Burley J also adopted a process designed to expedite resolution of the order that Uniden pay GME’s costs of the proceeding.

At the parties’ request, Burley J allowed them 14 days to negotiate the quantum of costs payable by Uniden to GME. If they were unable to agree, Burley J ordered that GME should file and serve within a further 14 days a Costs Summary in accordance with the Costs Practice Note (GPN-Costs). Uniden would then have a further 14 days to file and serve a costs response. If the parties were still unable to agree within 14 days of that service, then a Registrar was directed to determine the quantum including, if thought appropriate, on the papers.

A check on Federal Law Search shows the proceeding as “closed”.

GME Pty Ltd v Uniden Australia Pty Ltd [2022] FCA 520


  1. There was a statement of newness and distinctiveness here: “Newness and distinctiveness is claimed in the features of shape and/or configuration of a microphone as illustrated in the accompanying representations.”  ?

Draft Intellectual Property Laws Amendment (Raising the Bar) Bill 2011

A few weeks back now, IP Australia released a draft Intellectual Property Laws Amendment (Raising the Bar) Bill 2011 (pdf) and draft Explanatory Memorandum (pdf).

You can probably guess its overall objective from the exposure draft bill’s longer short title. The range of matters covered extends across 6 schedules:

  • Schedule 1- Raising the quality of granted patents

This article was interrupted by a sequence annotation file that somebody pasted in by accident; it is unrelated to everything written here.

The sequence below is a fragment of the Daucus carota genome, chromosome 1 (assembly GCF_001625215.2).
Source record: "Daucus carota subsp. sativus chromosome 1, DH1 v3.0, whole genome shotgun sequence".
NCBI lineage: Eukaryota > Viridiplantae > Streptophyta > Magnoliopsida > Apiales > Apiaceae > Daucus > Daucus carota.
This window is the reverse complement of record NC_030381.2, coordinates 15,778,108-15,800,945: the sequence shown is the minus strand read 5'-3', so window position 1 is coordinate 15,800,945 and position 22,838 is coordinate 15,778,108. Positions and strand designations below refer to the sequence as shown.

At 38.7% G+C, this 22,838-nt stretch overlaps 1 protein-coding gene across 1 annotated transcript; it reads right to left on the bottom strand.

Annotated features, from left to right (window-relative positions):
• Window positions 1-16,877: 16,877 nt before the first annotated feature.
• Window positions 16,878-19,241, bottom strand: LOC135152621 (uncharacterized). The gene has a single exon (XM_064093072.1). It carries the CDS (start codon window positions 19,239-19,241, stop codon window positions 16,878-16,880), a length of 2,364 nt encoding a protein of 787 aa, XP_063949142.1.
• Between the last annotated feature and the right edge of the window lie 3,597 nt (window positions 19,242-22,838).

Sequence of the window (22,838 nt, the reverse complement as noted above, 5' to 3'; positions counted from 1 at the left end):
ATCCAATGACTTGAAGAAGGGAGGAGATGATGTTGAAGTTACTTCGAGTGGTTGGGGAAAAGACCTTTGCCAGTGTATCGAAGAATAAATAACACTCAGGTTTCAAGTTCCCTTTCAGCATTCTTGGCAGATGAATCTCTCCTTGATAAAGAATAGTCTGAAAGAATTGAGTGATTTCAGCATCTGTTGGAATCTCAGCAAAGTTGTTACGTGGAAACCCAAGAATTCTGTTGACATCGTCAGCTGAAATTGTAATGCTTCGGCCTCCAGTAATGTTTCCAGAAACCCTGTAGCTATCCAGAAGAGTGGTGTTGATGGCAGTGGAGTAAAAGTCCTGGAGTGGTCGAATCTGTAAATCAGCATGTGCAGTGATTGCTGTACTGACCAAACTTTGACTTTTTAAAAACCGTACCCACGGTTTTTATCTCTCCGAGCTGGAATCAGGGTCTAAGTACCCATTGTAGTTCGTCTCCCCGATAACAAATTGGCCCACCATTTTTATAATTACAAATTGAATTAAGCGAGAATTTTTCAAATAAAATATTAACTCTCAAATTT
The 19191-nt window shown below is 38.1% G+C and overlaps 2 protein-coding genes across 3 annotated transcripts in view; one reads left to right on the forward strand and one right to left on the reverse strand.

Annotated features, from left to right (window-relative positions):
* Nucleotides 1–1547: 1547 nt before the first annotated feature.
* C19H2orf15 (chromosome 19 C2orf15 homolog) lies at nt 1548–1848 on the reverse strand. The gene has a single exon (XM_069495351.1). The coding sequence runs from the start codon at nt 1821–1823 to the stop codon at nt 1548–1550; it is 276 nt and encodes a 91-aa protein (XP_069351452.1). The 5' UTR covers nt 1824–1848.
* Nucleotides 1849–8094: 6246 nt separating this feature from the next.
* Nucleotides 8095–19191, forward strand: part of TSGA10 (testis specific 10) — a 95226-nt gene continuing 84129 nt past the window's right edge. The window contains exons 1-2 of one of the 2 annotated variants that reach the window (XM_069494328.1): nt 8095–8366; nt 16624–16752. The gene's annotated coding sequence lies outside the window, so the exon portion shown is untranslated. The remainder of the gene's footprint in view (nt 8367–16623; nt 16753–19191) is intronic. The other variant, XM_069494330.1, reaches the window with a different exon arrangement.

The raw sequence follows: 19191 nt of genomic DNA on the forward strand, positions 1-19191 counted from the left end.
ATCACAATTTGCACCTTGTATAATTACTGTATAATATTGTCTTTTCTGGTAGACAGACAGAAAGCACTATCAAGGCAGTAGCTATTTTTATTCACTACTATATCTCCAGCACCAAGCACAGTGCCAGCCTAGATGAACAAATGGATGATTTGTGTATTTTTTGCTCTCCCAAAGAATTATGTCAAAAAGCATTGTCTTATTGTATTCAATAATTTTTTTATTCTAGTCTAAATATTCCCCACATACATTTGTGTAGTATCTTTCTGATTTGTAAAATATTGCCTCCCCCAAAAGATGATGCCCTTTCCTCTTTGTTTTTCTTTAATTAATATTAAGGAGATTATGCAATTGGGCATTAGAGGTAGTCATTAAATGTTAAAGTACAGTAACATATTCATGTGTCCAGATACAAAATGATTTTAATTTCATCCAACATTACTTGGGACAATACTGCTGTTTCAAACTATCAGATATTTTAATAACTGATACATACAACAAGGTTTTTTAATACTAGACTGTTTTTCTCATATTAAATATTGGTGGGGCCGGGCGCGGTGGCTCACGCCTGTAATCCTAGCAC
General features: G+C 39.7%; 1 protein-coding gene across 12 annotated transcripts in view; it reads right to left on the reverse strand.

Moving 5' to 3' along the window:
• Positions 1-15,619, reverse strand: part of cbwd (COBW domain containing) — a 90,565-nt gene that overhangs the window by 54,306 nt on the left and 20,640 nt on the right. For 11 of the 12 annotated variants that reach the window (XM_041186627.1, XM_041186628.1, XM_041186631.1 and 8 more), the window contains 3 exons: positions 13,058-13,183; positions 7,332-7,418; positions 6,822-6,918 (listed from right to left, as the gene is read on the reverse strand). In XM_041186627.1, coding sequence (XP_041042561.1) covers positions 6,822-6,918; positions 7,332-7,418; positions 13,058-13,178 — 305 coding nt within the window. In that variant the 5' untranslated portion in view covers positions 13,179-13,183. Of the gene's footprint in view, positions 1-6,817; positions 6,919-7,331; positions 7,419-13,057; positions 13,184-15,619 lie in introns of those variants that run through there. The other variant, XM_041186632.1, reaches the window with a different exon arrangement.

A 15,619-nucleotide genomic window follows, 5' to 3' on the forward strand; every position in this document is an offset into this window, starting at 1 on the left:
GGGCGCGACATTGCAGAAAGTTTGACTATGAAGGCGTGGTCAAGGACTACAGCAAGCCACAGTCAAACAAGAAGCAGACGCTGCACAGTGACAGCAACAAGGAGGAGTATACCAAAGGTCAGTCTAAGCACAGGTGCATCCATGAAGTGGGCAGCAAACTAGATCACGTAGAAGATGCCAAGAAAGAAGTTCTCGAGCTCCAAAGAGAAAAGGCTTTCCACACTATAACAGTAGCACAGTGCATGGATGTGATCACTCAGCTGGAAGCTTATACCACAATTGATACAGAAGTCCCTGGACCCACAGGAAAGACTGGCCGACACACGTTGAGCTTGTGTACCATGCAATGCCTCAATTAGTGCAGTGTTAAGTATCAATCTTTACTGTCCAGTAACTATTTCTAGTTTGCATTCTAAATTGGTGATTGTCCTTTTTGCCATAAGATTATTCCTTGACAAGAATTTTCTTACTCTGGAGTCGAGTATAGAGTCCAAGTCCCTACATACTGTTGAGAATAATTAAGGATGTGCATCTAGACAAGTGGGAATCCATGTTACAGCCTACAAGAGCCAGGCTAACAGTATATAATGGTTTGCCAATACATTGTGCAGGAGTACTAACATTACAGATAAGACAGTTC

• Schedule 2– Free access to patented inventions for research and regulatory activities
  • Schedule 3– Reducing delays in resolving patent and trade mark applications
  • Schedule 4- Assisting the operations of the IP profession
  • Schedule 5- Improving mechanisms for trade mark and copyright enforcement
  • Schedule 6 – Simplifying the IP system

Of the many things that struck my eye, the proposals:

  • seek to introduce the diligent searcher standard for testing the obviousness of patents;
  • seek to have patent applications and oppositions (but not, so far, trade mark oppositions) tested on the balance of probabilities instead of being practically certain not to be valid
  • introduce the new statutory experimental use defence;
  • seek to introduce a presumption of registrability for trade mark applications;
  • introduce the patent opposition “pleading” system to trade mark oppositions; and
  • confer original jurisdiction in trade mark and registered design mattters on the Federal Magistrates Court.

As IP Australia’s announcement says:

Bill does not deal with gene specific issues, rather it seeks to raise patentability standards across all technologies. Gene specific issues are being considered separately by the Senate Legal and Constitutional Affairs Legislation Committee, and by the Government in its response to the Senate Community Affairs Committee’s Gene Patents report.

Over at Patentology Dr Mark Summerfield gives very detailed consideration to the pros and shortcomings of the obviousness reform, the changes to the requirement that patents be useful,  the attempt to fix the law of fair basis (at least insofar as provisional specs are concerned), the new enablement requirement. Dr Summerfield seems to be on a roll, so there may well be more to come.

Comments and submissions should be provided by 4 April 2011.